close
Press enter to search
x Close
 

Everything Runners Should Know About Vitamin C

Vitamin C is especially important for runners, as it aids in the growth and repair of tissue in the body. It isn’t stored in the body, so to get it, you have to consume it in your daily diet. How do you know if you’re getting enough? And what is the best way to get it? Emily Brown, RDN, LDN, a wellness dietitian at the Mayo Clinic Healthy Living Program, has the answer to that, and more.

What benefits can athletes get from vitamin C?

Vit C is part of a class of micronutrients described as antioxidant nutrients. Antioxidants are most notable for the roles they may play in protecting the body from oxidative damage caused by free radicals. The body has its own antioxidant defense system and regular exercise may actually enhance this system and the body’s ability to protect itself, thereby reducing the need to depend on high doses of exogenous antioxidants like C.

It is also helpful for runners following a vegetarian diet pattern or with limited intake of animal products. The form of iron found in foods like green leafy vegetables, beans and legumes, and fortified cereals is not as absorbable as the form of iron found in meat. When iron-containing plant foods are consumed with a source of vitamin C (such as a spinach salad with mandarin orange slices), iron absorption is enhanced.

Do people not get enough vitamin C? How do you know if you are getting enough?

Most Americans consume an adequate amount of vitamin C through a varied intake of both fresh and processed foods. As noted by registered dietitian Katherine Zeratsky of the Mayo Clinic, “A large orange or a cup of strawberries, chopped red pepper or broccoli provide enough vitamin C for the day.” Runners who participate in strenuous training for extensive periods of time may have increased needs for the vitamin, among other micronutrients, compared to sedentary individuals. Additionally, any individual with a restricted or unbalanced diet may be at risk poor micronutrient intake in general. Those most at risk are those who avoid certain foods or foods groups in the diet and those with very low energy intake.

Poor wound healing may be an early sign the one is not consuming enough vitamin C, as it is an important nutrient for the formation collagen found in tissues throughout the body.

What’s the best source of vitamin C? 

When you think about the best sources, think about foods with the brightest colors. For fruits, best sources include citrus fruits, papaya, strawberries, pineapple, cantaloupe and kiwi. Many vegetables are also great source, including bell peppers, broccoli, cauliflower, cabbage and Brussels sprouts.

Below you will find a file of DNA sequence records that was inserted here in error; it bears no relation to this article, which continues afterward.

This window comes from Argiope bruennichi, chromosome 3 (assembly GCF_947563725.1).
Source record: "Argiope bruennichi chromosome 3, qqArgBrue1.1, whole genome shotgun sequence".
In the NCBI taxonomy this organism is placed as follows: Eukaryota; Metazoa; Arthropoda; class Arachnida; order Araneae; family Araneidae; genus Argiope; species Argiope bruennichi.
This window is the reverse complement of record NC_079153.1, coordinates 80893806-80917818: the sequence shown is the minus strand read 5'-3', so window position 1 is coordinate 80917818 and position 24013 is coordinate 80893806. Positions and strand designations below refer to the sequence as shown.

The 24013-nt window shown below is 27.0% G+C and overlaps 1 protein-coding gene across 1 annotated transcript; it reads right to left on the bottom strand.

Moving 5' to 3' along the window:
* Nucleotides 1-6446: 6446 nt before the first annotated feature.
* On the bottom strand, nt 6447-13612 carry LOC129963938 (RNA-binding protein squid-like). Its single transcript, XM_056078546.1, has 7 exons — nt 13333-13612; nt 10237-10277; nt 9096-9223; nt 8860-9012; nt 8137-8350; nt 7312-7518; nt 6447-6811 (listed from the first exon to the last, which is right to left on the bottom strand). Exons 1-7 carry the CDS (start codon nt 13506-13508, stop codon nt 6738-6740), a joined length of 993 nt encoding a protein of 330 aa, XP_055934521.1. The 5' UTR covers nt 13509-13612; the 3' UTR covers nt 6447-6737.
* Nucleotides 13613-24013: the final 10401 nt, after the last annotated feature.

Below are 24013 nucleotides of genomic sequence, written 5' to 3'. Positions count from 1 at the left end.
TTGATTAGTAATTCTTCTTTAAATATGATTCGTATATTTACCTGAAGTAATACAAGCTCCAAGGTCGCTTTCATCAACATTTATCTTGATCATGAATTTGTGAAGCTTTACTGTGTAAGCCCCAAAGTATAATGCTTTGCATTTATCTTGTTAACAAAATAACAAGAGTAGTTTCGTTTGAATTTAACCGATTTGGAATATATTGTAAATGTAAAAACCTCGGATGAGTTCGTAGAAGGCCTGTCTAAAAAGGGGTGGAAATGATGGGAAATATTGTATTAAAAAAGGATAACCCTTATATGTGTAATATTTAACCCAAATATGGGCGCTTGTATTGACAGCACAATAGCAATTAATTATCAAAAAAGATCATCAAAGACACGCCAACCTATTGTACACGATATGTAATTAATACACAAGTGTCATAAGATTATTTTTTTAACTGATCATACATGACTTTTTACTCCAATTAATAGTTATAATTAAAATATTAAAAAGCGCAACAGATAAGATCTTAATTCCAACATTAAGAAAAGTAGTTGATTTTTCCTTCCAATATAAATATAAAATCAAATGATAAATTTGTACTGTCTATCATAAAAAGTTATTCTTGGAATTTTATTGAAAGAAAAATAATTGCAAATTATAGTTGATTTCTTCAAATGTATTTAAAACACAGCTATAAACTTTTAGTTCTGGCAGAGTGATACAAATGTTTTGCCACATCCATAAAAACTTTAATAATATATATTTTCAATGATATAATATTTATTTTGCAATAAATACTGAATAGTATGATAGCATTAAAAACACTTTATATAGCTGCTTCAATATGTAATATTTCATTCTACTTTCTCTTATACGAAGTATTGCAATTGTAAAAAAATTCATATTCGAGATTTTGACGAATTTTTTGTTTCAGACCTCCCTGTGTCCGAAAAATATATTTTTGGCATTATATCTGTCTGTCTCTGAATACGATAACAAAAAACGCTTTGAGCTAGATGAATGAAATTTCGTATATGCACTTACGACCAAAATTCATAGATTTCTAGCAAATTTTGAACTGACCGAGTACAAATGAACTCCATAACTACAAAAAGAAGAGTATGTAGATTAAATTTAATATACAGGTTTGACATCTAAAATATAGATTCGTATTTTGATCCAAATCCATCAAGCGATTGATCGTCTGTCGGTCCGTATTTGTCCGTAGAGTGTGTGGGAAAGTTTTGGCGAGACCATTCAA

The levels of vitamin C in fruits and vegetables are significantly reduced through processing and cooking. To get produce with the most vitamin C, it is optimal to shop locally and buy produce that has been freshly harvested, consume fruits and vegetables in their raw and whole state whenever possible, and cook using methods such as steaming or microwaving for a short time instead of boiling or baking. For fruits and vegetables that are out of season, frozen versions are a great substitution. Often these are foods that have been flash frozen soon after harvesting, which preserves much of the vitamin content by slowing down the ripening and oxidation processes.

Are there any misconceptions of vitamin C that you think people have? Anything they need to understand?

Vitamin C and cold prevention? Evidence from reputable studies investigating the effect of vitamin C supplements on the common cold does not support the theory that it is effective in preventing the illness. However, increasing vitamin C consumption or using a vitamin C supplement at the first sign of a cold may help reduce the duration and severity of the symptoms in some individuals. Keep in mind that vitamin C is a water-soluble vitamin, therefore any amount ingested beyond what the body needs will be excreted through the body’s waste. While the risks associated with too much vit C are relatively mild, individuals with a history of developing kidney stones are often advised against vitamin C supplements.

Read More:
Pill Poppers—The Truth About Vitamins
Vitamin Packed Black Bean Fudge Cookies

Ashley Lauretta

Ashley Lauretta

Ashley Lauretta is the freelance web editor for Women's Running. A freelance journalist, she is the assistant editor at LAVA Magazine and has written for espnW, ELLE, Men's Journal, VICE Sports, Health and more. Find her online at ashleylauretta.com and on Twitter at @ashley_lauretta.